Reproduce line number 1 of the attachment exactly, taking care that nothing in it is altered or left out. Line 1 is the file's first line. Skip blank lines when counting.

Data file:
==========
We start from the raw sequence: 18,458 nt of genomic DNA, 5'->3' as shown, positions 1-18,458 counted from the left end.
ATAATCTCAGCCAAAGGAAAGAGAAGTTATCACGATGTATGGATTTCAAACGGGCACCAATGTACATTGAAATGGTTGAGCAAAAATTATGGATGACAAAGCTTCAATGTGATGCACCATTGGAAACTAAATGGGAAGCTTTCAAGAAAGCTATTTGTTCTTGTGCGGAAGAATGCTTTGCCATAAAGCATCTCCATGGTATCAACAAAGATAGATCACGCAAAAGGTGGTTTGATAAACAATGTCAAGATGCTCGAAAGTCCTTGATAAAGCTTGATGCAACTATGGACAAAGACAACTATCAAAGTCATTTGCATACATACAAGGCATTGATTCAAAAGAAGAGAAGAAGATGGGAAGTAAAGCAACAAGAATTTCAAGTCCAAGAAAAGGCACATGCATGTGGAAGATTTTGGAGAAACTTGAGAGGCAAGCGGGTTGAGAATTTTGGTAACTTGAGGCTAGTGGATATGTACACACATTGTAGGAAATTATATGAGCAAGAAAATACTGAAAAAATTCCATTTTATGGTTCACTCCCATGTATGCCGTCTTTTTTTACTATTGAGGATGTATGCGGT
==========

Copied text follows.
We start from the raw sequence: 18,458 nt of genomic DNA, 5'->3' as shown, positions 1-18,458 counted from the left end.